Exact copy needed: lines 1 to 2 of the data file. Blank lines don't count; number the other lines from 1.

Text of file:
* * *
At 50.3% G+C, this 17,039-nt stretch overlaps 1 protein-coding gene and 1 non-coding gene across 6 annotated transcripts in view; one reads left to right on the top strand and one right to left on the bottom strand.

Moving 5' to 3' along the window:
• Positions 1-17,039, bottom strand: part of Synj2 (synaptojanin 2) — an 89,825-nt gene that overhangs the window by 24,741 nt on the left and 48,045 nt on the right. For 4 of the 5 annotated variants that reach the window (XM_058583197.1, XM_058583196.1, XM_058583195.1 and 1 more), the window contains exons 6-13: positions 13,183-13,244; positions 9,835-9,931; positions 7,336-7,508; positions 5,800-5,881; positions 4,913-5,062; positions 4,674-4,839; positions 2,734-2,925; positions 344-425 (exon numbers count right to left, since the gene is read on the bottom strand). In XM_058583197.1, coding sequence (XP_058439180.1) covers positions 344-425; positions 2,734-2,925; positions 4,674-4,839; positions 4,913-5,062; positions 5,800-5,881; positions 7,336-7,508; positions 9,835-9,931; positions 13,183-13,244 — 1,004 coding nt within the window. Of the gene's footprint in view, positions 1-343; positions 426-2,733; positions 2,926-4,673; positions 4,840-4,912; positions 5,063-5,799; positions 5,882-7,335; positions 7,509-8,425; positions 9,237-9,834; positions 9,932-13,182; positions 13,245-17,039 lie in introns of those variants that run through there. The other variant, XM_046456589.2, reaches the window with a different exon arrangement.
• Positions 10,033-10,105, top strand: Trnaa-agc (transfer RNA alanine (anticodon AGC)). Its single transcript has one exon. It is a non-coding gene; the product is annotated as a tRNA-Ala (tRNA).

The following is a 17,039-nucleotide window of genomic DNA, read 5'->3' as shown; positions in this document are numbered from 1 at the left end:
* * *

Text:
At 50.3% G+C, this 17,039-nt stretch overlaps 1 protein-coding gene and 1 non-coding gene across 6 annotated transcripts in view; one reads left to right on the top strand and one right to left on the bottom strand.

Moving 5' to 3' along the window: